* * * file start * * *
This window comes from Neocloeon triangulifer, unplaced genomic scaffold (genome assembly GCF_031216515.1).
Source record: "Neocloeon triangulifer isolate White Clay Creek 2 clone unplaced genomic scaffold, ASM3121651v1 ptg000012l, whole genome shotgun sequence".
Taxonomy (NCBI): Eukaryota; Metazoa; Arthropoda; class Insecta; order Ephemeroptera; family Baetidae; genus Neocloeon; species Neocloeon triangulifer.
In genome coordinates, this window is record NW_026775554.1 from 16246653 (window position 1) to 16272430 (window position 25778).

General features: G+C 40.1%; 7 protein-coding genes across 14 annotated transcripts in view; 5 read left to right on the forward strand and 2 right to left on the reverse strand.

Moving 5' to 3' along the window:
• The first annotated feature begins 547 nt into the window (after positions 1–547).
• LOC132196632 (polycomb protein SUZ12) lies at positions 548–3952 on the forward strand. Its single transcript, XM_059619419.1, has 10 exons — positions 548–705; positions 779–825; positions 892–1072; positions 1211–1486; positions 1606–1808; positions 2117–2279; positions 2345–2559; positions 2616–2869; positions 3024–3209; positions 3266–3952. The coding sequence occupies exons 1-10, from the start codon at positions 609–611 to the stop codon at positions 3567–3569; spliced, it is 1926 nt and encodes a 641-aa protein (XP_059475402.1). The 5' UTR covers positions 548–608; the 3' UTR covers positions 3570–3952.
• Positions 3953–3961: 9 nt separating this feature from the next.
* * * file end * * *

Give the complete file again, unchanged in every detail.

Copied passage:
This window comes from Neocloeon triangulifer, unplaced genomic scaffold (genome assembly GCF_031216515.1).
Source record: "Neocloeon triangulifer isolate White Clay Creek 2 clone unplaced genomic scaffold, ASM3121651v1 ptg000012l, whole genome shotgun sequence".
Taxonomy (NCBI): Eukaryota; Metazoa; Arthropoda; class Insecta; order Ephemeroptera; family Baetidae; genus Neocloeon; species Neocloeon triangulifer.
In genome coordinates, this window is record NW_026775554.1 from 16246653 (window position 1) to 16272430 (window position 25778).

General features: G+C 40.1%; 7 protein-coding genes across 14 annotated transcripts in view; 5 read left to right on the forward strand and 2 right to left on the reverse strand.

Moving 5' to 3' along the window:
• The first annotated feature begins 547 nt into the window (after positions 1–547).
• LOC132196632 (polycomb protein SUZ12) lies at positions 548–3952 on the forward strand. Its single transcript, XM_059619419.1, has 10 exons — positions 548–705; positions 779–825; positions 892–1072; positions 1211–1486; positions 1606–1808; positions 2117–2279; positions 2345–2559; positions 2616–2869; positions 3024–3209; positions 3266–3952. The coding sequence occupies exons 1-10, from the start codon at positions 609–611 to the stop codon at positions 3567–3569; spliced, it is 1926 nt and encodes a 641-aa protein (XP_059475402.1). The 5' UTR covers positions 548–608; the 3' UTR covers positions 3570–3952.
• Positions 3953–3961: 9 nt separating this feature from the next.